When Stephen L. Mulloy arrived in Cleveland in May 1954 to start a new life thousands of miles from home, he was lucky enough to have three aunts and an uncle to welcome him to West Park. He also had a strong Irish community that helped him settle, get work and find his place in this city far different from the fishing villages of his native Achill Island, off the rugged coast of Ireland’s County Mayo.
Steve would spend the rest of his life paying that hospitality forward to not only his fellow Irishmen and women, but to his entire adopted city as well.
Steve spent 40 years as a member of Building Laborers Local #310, and with his wife, fellow Achill-native Anne O’Donnell, raised nine children on Cleveland’s West Side and in North Olmsted.
Steve began serving the Irish community here from his arrival, quickly becoming a member of the West Side Irish-American Club and volunteering on a variety of committees. He served several terms as a club trustee and was its president four different times. Steve was also a proud supporter and member of the Irish-American Club East Side and the Irish Heritage Club – but “The I.A.” was his home; the West Side club honored Steve’s decades of service by naming him Man of the Year in 2000.
Steve also gave his time to a long list of volunteer organizations. In his early years here he played with St Patrick Gaelic Football Club and was a member of the Shamrock Pipe Band when it won the All-American Pipe Band Award in 1957 at New York’s Iona College. He was a founding member of the Mayo Society of Greater Cleveland, the Cleveland Branch of the Irish National Caucus and St. Jarlath Gaelic Football Club; an officer with Irish Northern Aid and an active member of the Ancient Order of Hibernians.
As a delegate to the United Irish Societies for nearly 35 years, Steve helped organize Cleveland’s annual St Patrick’s Day Parade, serving as Executive Director from 1983 through 1986.
Steve became known for singing the Irish and American national anthems at ceremonies before each St. Patrick’s Day Parade until lymphoma hampered his vocal cords; the U.I.S. chose him as Grand Marshal of the 2007 St Patrick’s Day Parade. In 2008, the Mayo Society of Cleveland named Steve its Man of the Year.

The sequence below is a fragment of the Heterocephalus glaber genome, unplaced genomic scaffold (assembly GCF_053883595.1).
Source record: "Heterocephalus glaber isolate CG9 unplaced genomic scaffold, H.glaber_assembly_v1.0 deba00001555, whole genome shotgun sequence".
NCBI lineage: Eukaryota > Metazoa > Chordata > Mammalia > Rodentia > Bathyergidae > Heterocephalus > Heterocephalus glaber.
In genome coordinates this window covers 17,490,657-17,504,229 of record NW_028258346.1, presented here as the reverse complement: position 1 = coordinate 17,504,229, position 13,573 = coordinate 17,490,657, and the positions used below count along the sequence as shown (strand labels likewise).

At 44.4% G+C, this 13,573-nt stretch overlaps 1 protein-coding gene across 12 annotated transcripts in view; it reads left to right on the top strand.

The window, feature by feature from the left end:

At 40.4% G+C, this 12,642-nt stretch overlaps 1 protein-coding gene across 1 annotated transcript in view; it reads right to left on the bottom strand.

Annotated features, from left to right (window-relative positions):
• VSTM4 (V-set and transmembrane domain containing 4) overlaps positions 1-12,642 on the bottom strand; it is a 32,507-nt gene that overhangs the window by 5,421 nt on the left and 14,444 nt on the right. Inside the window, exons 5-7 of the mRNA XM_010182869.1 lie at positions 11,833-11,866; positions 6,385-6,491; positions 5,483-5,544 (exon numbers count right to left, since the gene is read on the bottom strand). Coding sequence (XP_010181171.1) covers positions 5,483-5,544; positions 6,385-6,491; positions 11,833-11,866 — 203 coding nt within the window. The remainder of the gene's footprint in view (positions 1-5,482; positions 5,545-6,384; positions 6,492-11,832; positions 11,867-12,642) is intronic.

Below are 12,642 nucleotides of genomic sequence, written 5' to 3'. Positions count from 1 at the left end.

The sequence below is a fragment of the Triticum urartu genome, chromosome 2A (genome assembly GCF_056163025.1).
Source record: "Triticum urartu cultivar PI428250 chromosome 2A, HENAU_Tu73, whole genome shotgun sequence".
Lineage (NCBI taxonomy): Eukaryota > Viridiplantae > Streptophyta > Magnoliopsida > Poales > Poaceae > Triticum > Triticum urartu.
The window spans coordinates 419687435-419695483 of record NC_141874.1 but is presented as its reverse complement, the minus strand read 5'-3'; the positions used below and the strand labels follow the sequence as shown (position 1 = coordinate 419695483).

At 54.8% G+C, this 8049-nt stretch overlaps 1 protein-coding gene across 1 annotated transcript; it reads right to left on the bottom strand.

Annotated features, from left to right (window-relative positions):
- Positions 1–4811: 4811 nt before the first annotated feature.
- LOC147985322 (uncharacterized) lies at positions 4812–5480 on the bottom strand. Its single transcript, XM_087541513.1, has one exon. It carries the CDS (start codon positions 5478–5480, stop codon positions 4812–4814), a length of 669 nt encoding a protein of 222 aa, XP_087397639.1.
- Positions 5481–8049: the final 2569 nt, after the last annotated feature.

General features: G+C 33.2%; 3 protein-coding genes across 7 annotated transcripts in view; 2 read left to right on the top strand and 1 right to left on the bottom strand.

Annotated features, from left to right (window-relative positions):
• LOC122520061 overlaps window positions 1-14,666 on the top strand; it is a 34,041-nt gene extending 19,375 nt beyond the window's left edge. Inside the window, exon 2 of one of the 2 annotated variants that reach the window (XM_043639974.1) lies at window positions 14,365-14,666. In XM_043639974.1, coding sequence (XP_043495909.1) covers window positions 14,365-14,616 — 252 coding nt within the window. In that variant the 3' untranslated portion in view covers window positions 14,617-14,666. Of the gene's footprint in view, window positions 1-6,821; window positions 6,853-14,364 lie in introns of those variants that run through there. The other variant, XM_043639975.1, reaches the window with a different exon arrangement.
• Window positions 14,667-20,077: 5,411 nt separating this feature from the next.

Steve also organized funding drives for several Achill charities and organizations, including the Achill Ambulance and Achill Assisted Living, holding meetings and mail-stuffers in the family living room – the same living room upon whose couch and floor many newcomers from Ireland spent sleeping their first night in America.
Through all of Steve’s activities, helping others was his overarching goal. He organized fundraisers not only for causes like the Little Brothers & Sisters of the Eucharist and the St Augustine Church Hunger Centre, but also for individuals and families who found themselves in crisis.
In 2003, Steve persuaded then-Mayor Jane Campbell to join him in leading a delegation to Mayo to oversee the official twinning of Cleveland and Achill Island. An overwhelming number of Cleveland’s Irish immigrant community has Achill roots.
Through all those years of work and sacrifice for family and community – and fighting the illness that eventually took him from us – Steve quietly drew strength from his Catholic faith. He was an example of selflessness and ethnic pride. And he loved this city as much as his beloved Ireland.